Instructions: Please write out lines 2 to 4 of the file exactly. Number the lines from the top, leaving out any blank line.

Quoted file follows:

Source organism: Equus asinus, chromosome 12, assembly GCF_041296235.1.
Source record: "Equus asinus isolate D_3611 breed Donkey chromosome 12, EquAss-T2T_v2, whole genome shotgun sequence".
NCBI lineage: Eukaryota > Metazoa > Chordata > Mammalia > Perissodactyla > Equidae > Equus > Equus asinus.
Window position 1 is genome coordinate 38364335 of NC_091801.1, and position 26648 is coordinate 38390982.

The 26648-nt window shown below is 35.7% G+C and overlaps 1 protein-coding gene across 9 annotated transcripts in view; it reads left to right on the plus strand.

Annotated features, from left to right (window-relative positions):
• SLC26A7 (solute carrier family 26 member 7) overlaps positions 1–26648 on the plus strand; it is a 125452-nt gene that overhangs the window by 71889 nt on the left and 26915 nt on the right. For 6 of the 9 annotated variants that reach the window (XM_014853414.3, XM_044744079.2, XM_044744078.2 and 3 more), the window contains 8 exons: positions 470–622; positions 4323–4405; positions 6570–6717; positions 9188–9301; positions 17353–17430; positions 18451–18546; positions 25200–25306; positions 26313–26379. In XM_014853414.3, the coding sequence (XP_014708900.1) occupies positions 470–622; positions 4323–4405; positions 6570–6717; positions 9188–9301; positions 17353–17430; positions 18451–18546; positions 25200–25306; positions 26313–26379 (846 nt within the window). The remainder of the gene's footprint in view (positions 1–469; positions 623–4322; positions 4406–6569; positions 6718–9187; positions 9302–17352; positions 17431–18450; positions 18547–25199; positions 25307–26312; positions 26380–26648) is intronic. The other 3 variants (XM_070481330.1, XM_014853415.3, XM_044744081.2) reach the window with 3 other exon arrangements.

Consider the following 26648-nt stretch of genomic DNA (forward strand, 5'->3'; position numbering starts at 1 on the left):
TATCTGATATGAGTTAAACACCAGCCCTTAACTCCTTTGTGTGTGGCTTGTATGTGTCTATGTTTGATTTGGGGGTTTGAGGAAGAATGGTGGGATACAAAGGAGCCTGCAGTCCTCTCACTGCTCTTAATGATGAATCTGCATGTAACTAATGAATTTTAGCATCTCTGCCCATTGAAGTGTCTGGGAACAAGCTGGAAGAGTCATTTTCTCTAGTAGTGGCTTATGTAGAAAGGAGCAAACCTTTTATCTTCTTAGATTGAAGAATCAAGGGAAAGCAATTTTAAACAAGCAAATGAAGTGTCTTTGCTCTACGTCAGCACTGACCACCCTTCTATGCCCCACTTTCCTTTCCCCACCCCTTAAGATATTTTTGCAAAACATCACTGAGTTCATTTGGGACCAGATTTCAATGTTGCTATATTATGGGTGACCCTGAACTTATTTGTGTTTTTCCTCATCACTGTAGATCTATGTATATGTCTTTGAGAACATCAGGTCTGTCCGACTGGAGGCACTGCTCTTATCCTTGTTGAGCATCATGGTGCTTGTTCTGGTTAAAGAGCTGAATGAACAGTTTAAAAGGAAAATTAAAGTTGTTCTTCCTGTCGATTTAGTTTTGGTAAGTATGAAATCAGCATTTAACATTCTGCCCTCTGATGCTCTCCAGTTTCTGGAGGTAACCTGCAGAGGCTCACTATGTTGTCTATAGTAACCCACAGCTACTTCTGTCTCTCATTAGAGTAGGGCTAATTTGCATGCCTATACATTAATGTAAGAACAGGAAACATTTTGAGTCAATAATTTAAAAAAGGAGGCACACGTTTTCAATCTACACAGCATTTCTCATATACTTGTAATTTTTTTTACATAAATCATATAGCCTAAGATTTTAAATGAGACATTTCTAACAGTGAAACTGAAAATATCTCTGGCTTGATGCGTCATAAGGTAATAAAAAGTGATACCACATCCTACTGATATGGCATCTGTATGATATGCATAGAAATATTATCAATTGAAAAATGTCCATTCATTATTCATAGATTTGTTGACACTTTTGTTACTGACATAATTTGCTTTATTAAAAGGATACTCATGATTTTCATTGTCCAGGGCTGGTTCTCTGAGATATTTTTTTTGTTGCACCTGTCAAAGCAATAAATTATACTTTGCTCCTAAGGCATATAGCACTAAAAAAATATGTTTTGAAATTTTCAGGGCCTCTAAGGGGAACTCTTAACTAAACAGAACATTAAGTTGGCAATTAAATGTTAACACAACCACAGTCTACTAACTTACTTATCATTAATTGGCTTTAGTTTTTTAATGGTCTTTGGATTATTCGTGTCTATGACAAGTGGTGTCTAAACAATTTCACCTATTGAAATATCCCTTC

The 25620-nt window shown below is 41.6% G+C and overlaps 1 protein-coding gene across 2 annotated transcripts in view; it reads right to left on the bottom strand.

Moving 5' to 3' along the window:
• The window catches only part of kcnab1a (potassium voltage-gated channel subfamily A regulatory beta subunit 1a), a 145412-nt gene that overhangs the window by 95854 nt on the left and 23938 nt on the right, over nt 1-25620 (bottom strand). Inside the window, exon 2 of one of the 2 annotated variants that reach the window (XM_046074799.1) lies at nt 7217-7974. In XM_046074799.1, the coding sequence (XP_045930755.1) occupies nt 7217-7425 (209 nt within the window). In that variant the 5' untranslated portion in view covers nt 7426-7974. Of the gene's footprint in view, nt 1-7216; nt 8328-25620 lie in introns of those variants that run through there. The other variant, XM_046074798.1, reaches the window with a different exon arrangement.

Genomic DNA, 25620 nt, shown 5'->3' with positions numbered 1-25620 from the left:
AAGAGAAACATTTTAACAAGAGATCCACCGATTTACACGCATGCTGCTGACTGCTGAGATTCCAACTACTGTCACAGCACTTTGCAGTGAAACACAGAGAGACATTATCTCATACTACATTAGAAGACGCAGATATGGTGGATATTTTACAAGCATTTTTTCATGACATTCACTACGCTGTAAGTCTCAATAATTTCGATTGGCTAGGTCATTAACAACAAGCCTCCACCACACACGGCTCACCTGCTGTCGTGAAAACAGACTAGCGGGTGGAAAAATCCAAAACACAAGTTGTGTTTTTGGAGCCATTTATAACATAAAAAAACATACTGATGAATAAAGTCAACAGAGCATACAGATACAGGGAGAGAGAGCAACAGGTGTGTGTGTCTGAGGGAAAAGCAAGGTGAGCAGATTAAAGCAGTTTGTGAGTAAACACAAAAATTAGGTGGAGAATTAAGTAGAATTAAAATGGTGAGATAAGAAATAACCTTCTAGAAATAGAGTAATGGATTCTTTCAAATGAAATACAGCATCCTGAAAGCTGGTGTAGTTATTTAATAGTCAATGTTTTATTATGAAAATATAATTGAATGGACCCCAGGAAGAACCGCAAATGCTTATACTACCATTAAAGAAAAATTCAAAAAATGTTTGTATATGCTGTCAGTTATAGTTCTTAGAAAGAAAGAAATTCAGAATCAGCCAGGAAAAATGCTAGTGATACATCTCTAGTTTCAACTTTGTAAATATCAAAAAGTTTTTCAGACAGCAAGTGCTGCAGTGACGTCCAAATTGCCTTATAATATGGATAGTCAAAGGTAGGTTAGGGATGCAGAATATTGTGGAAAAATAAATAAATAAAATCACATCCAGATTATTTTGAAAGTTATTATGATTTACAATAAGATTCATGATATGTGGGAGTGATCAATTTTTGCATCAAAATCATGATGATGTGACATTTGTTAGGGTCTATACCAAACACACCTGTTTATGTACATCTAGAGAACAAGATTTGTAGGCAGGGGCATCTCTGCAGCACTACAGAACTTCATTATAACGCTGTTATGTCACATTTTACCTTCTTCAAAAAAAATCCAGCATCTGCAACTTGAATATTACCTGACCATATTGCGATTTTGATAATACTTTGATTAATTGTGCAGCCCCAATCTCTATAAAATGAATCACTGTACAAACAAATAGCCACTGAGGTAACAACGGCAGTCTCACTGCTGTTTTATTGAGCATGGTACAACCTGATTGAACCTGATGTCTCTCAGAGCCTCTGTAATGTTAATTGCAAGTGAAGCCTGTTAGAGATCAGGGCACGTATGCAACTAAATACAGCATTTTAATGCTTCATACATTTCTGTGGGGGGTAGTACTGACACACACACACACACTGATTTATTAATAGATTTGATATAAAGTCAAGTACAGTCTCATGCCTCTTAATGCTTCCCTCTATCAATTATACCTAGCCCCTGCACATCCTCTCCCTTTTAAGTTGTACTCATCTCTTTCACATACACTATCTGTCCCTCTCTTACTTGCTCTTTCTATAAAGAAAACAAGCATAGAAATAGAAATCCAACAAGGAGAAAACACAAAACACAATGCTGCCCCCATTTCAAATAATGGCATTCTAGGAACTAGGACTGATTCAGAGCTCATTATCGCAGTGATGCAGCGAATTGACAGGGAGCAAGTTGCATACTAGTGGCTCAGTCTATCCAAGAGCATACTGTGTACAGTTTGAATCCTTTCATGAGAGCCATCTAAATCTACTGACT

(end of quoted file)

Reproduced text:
Source record: "Equus asinus isolate D_3611 breed Donkey chromosome 12, EquAss-T2T_v2, whole genome shotgun sequence".
NCBI lineage: Eukaryota > Metazoa > Chordata > Mammalia > Perissodactyla > Equidae > Equus > Equus asinus.
Window position 1 is genome coordinate 38364335 of NC_091801.1, and position 26648 is coordinate 38390982.